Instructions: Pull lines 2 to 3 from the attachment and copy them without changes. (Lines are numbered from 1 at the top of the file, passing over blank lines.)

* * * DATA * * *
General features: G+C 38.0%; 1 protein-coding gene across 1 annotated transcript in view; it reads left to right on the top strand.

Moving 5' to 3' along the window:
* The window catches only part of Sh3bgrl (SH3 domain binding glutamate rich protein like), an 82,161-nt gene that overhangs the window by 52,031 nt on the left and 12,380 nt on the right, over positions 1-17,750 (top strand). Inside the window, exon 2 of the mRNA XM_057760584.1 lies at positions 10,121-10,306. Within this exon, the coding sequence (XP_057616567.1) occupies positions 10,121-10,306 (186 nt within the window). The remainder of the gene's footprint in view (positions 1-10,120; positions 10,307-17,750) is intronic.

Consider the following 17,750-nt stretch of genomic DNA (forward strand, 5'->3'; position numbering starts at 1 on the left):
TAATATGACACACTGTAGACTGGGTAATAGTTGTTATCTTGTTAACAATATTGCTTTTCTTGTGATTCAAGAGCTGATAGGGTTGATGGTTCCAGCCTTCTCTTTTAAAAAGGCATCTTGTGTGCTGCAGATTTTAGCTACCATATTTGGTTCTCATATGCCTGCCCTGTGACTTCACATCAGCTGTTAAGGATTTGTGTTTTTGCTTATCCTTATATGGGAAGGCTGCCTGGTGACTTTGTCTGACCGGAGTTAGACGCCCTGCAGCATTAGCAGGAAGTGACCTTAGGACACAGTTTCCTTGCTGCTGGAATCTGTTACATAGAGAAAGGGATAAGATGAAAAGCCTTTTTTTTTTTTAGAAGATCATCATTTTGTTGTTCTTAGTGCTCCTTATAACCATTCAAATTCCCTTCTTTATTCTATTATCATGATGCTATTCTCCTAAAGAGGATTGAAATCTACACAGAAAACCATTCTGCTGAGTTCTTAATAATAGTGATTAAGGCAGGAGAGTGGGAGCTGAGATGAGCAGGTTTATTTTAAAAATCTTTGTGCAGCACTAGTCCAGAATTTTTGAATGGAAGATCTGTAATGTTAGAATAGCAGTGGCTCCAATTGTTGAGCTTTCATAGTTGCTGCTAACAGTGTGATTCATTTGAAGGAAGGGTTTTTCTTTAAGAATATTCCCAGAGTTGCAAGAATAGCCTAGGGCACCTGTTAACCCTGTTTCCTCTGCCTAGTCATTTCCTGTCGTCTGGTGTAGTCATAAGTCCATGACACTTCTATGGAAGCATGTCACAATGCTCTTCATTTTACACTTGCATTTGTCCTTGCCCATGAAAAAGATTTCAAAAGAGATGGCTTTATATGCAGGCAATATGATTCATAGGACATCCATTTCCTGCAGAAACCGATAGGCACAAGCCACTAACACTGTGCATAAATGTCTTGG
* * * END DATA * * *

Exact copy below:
Moving 5' to 3' along the window:
* The window catches only part of Sh3bgrl (SH3 domain binding glutamate rich protein like), an 82,161-nt gene that overhangs the window by 52,031 nt on the left and 12,380 nt on the right, over positions 1-17,750 (top strand). Inside the window, exon 2 of the mRNA XM_057760584.1 lies at positions 10,121-10,306. Within this exon, the coding sequence (XP_057616567.1) occupies positions 10,121-10,306 (186 nt within the window). The remainder of the gene's footprint in view (positions 1-10,120; positions 10,307-17,750) is intronic.